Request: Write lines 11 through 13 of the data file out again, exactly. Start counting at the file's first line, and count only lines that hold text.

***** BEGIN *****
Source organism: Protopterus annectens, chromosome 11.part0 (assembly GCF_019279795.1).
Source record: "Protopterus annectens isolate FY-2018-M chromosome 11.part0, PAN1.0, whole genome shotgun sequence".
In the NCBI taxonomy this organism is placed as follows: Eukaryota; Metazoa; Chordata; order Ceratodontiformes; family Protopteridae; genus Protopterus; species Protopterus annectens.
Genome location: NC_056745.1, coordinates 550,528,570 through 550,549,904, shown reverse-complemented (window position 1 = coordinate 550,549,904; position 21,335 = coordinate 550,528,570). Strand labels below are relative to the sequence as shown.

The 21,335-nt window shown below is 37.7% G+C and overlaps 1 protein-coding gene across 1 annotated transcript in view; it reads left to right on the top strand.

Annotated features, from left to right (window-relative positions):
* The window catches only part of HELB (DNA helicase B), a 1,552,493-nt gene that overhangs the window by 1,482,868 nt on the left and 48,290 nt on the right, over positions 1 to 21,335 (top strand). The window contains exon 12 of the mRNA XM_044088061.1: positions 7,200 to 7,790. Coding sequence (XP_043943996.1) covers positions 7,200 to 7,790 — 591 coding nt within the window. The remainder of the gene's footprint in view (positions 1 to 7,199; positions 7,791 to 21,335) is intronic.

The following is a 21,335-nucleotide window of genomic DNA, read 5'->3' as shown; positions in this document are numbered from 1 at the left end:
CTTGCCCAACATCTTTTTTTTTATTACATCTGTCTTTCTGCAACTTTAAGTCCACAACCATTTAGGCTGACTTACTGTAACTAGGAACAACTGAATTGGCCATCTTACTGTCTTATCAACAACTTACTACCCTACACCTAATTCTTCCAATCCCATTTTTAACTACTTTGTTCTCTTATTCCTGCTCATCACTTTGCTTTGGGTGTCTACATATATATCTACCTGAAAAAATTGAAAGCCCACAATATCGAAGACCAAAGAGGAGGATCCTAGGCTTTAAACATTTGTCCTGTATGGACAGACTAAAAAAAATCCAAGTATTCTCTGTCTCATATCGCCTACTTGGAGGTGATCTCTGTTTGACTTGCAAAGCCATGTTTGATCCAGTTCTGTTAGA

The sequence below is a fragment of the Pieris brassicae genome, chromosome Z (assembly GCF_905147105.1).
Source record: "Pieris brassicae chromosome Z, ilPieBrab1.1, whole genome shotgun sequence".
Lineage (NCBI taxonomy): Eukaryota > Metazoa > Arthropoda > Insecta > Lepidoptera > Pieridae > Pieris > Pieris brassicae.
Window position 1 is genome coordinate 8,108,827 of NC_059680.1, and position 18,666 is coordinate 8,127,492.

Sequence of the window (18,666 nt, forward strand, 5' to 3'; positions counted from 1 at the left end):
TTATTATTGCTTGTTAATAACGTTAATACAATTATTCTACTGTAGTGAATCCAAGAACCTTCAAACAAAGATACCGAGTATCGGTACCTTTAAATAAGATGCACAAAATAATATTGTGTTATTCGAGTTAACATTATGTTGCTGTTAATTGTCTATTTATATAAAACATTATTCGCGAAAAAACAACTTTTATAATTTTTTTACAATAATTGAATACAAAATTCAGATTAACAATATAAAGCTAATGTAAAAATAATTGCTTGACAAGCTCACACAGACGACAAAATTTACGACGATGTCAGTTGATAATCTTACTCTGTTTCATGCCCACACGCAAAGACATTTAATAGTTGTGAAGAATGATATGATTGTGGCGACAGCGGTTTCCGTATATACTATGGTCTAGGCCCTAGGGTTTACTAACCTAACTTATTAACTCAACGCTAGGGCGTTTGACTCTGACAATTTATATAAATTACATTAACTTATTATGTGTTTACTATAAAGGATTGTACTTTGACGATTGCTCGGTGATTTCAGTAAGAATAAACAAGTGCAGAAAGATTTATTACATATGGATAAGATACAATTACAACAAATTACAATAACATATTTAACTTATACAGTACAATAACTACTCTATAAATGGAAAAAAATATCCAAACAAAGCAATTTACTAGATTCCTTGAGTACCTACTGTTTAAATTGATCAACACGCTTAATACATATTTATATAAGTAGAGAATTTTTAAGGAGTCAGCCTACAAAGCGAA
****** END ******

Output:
Source record: "Pieris brassicae chromosome Z, ilPieBrab1.1, whole genome shotgun sequence".
Lineage (NCBI taxonomy): Eukaryota > Metazoa > Arthropoda > Insecta > Lepidoptera > Pieridae > Pieris > Pieris brassicae.
Window position 1 is genome coordinate 8,108,827 of NC_059680.1, and position 18,666 is coordinate 8,127,492.